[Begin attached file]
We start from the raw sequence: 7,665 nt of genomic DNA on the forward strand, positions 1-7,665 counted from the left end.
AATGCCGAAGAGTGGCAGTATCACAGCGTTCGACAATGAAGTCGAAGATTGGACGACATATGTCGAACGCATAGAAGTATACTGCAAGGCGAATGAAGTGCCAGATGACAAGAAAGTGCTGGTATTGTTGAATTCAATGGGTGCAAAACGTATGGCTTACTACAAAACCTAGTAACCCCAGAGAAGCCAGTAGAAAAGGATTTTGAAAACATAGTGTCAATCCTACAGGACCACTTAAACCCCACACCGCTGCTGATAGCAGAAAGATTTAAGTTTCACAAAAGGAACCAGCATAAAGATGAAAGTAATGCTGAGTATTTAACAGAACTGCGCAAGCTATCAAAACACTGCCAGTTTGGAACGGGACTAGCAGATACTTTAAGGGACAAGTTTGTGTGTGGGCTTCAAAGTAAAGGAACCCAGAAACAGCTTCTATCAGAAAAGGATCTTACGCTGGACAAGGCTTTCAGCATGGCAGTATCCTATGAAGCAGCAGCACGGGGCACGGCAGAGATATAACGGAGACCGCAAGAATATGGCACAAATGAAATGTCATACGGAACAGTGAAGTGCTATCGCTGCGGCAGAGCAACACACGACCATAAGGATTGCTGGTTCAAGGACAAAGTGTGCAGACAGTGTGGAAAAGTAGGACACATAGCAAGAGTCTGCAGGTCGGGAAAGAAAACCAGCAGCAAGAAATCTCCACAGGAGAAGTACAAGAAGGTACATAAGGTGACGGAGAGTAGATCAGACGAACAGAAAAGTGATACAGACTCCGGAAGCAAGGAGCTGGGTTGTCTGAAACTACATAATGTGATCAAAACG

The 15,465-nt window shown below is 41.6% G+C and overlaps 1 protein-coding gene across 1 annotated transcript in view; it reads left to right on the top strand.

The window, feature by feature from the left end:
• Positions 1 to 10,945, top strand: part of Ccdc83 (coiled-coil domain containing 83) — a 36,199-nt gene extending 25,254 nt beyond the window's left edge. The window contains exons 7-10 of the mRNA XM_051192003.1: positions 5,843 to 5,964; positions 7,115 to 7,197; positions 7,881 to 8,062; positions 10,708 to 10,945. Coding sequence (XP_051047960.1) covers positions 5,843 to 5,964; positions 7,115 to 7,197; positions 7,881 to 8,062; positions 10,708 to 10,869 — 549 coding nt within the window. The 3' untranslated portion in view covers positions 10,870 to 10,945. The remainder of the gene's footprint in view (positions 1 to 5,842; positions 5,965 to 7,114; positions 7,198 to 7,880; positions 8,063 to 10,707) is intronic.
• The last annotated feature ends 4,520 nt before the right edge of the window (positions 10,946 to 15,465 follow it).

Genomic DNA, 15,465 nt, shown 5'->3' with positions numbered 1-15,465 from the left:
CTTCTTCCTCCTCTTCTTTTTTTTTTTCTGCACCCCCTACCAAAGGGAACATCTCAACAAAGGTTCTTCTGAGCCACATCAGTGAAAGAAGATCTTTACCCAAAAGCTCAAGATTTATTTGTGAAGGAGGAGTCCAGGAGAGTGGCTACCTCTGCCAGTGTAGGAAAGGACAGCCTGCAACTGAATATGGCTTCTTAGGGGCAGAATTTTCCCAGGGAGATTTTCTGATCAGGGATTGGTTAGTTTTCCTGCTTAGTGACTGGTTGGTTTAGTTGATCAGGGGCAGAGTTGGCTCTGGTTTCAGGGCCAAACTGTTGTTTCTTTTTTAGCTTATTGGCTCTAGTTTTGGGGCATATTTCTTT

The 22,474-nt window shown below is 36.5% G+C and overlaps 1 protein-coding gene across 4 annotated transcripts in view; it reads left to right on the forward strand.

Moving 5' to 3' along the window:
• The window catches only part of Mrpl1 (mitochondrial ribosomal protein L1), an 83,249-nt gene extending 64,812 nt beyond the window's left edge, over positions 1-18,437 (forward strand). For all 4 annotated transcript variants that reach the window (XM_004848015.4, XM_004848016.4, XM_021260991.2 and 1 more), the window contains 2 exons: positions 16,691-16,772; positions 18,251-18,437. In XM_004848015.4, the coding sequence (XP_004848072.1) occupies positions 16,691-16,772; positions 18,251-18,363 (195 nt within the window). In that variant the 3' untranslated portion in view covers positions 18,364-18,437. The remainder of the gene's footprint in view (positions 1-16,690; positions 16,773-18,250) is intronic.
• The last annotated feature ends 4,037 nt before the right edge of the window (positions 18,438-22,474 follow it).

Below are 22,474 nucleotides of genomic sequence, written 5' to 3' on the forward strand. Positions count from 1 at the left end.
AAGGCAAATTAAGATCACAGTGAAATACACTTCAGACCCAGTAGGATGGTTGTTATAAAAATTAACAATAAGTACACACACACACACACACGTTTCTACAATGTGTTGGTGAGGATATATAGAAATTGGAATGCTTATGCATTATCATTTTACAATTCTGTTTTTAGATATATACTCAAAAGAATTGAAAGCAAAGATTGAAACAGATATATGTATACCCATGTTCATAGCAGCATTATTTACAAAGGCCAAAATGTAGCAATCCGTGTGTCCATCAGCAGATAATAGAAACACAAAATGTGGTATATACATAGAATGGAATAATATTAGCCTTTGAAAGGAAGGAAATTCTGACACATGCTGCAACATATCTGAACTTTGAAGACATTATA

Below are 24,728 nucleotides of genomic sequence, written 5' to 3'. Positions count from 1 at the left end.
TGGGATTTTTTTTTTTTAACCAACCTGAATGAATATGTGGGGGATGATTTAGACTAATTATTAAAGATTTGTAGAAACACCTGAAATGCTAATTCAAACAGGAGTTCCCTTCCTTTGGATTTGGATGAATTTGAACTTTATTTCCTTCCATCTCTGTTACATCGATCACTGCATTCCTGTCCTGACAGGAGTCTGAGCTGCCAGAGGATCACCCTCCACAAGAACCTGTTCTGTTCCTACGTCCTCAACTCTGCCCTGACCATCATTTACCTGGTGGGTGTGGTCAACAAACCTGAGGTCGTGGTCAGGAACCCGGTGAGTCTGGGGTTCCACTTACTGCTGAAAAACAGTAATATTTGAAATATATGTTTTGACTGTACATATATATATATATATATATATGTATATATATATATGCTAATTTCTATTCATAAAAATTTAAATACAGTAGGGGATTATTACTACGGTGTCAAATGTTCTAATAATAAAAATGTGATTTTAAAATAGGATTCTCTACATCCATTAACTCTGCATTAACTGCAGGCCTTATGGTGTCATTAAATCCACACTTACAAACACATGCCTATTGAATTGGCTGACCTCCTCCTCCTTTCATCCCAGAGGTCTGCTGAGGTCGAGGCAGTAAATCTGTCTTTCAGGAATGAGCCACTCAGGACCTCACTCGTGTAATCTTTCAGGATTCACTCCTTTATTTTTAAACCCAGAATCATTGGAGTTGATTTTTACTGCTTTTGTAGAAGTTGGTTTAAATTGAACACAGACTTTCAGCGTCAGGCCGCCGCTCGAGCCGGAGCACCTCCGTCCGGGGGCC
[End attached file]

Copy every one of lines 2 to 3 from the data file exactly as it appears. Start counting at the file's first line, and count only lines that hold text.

AATGCCGAAGAGTGGCAGTATCACAGCGTTCGACAATGAAGTCGAAGATTGGACGACATATGTCGAACGCATAGAAGTATACTGCAAGGCGAATGAAGTGCCAGATGACAAGAAAGTGCTGGTATTGTTGAATTCAATGGGTGCAAAACGTATGGCTTACTACAAAACCTAGTAACCCCAGAGAAGCCAGTAGAAAAGGATTTTGAAAACATAGTGTCAATCCTACAGGACCACTTAAACCCCACACCGCTGCTGATAGCAGAAAGATTTAAGTTTCACAAAAGGAACCAGCATAAAGATGAAAGTAATGCTGAGTATTTAACAGAACTGCGCAAGCTATCAAAACACTGCCAGTTTGGAACGGGACTAGCAGATACTTTAAGGGACAAGTTTGTGTGTGGGCTTCAAAGTAAAGGAACCCAGAAACAGCTTCTATCAGAAAAGGATCTTACGCTGGACAAGGCTTTCAGCATGGCAGTATCCTATGAAGCAGCAGCACGGGGCACGGCAGAGATATAACGGAGACCGCAAGAATATGGCACAAATGAAATGTCATACGGAACAGTGAAGTGCTATCGCTGCGGCAGAGCAACACACGACCATAAGGATTGCTGGTTCAAGGACAAAGTGTGCAGACAGTGTGGAAAAGTAGGACACATAGCAAGAGTCTGCAGGTCGGGAAAGAAAACCAGCAGCAAGAAATCTCCACAGGAGAAGTACAAGAAGGTACATAAGGTGACGGAGAGTAGATCAGACGAACAGAAAAGTGATACAGACTCCGGAAGCAAGGAGCTGGGTTGTCTGAAACTACATAATGTGATCAAAACG

The 15,465-nt window shown below is 41.6% G+C and overlaps 1 protein-coding gene across 1 annotated transcript in view; it reads left to right on the top strand.